Method of the year: long-read sequencing

Method of the year: long-read sequencing

Says Rockefeller University researcher Erich Jarvis, who is also a Howard Hughes Medical Institute investigator, long-read sequencing has led to fewer gaps in genome assemblies. The biological benefits of this technology for his projects include a more accurate assessment of gene duplications and their orthology, and thus a greater understanding of gene family evolution. He points to work by Constantina Theofanopoulou, a Hunter College researcher and visiting professor at Rockefeller University. Long-read sequencing helped her parse the evolutionary history of the oxytocin and vasopressin ligand and receptor families. By studying synteny — long, conserved blocks near the genes of interest — she and her team located orthologous genes across species. “It is impossible to run solid long-range synteny analysis with short reads,” she says.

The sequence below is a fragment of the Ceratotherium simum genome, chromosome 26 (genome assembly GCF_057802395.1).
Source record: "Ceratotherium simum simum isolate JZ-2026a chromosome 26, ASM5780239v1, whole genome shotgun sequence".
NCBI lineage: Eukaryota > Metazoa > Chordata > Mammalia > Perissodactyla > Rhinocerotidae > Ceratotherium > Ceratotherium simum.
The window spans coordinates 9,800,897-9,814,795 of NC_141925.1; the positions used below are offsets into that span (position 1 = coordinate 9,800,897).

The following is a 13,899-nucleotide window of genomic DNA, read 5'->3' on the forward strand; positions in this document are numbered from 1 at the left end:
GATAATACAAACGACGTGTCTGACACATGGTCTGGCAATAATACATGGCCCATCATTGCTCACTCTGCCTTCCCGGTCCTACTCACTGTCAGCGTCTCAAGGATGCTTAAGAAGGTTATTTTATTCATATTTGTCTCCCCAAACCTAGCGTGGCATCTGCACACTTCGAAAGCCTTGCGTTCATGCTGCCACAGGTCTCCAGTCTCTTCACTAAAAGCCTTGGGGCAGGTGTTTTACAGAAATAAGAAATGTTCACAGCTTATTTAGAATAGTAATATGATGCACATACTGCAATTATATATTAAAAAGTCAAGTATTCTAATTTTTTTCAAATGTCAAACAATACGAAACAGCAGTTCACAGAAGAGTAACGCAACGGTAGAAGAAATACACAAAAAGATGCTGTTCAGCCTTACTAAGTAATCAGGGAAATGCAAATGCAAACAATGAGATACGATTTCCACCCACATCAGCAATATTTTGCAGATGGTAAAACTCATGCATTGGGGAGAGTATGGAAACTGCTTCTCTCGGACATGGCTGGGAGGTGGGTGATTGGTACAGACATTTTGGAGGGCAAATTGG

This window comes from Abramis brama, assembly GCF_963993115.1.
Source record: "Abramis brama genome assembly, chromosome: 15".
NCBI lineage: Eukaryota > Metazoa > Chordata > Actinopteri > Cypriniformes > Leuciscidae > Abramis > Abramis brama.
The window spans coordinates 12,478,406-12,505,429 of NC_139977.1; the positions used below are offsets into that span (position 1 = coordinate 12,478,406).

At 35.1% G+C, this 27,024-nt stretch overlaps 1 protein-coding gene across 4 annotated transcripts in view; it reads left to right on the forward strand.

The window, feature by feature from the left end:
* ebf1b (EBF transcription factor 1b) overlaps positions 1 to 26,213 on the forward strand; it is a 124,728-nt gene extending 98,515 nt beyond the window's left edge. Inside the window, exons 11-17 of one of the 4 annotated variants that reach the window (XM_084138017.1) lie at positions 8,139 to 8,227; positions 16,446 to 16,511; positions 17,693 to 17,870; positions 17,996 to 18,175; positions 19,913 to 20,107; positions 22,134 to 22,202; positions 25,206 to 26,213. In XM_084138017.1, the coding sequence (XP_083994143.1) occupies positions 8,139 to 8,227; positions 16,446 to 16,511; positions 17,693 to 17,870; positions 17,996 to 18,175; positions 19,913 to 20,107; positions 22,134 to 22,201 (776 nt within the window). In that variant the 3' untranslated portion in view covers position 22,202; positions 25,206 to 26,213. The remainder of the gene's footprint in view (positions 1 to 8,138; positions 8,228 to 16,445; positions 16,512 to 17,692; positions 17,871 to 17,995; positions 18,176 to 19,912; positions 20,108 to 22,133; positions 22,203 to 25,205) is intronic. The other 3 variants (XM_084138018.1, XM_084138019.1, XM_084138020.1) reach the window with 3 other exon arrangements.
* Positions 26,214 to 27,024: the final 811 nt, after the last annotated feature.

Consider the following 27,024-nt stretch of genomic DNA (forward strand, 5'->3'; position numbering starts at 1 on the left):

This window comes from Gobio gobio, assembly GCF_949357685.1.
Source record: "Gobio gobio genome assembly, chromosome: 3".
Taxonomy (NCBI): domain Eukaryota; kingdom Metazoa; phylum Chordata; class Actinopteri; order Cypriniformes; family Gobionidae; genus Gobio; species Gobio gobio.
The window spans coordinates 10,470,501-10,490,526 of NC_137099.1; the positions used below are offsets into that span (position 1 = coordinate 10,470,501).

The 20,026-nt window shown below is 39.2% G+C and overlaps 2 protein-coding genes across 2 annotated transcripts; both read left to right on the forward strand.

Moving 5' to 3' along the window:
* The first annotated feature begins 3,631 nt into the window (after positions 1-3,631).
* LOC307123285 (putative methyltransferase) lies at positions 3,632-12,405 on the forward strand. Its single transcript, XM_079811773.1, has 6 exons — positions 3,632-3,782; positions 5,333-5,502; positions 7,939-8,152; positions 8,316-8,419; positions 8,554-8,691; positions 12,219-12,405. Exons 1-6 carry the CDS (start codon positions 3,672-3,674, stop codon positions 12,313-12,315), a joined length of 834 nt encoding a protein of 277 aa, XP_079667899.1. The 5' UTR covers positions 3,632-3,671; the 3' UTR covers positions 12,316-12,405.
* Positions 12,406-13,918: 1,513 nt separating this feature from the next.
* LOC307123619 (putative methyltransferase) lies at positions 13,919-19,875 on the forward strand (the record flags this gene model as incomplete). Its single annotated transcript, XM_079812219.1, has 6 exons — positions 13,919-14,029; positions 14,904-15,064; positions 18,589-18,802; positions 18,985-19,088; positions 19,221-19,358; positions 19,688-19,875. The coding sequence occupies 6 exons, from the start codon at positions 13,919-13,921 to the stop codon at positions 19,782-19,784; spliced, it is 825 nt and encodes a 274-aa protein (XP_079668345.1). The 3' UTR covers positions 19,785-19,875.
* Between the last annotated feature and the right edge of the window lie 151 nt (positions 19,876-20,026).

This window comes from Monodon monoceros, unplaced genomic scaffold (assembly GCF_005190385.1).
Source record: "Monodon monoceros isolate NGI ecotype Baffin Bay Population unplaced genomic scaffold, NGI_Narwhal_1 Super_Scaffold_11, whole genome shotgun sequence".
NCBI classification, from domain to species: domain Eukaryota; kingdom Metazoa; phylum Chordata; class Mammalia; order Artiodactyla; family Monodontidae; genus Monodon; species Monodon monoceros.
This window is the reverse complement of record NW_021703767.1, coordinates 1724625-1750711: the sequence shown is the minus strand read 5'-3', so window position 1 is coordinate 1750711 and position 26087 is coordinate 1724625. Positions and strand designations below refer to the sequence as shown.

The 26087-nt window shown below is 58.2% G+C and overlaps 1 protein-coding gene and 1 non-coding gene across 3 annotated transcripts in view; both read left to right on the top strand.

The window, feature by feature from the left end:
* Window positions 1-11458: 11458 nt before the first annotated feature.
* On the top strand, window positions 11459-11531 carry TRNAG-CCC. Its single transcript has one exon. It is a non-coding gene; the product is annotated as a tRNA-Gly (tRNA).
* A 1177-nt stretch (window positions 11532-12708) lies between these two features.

Long-read sequencing has had a big impact on the greater canid community, says Elaine Ostrander from NIH NHGRI, who runs a number of studies in the Dog Genome Project. This impact stems, for example, from the fact that multiple reference sequences are needed that represent different canids — wolves, coyotes and domestic dogs, among others. Given their quite dissimilar histories, different clades of domestic dogs must also be represented. Studying dogs with long reads sheds light on domestication and thus human migration, she says. Although such questions could be approached with assembled sequence from multiple types of canids from around the world and with alignment of that information to domestic dog sequences, says Ostrander, “that is intrinsically error prone when considering wild canids, or ancient canids, and does not accurately reflect history, particularly as it relates to the location and timing of domestication for many canids.”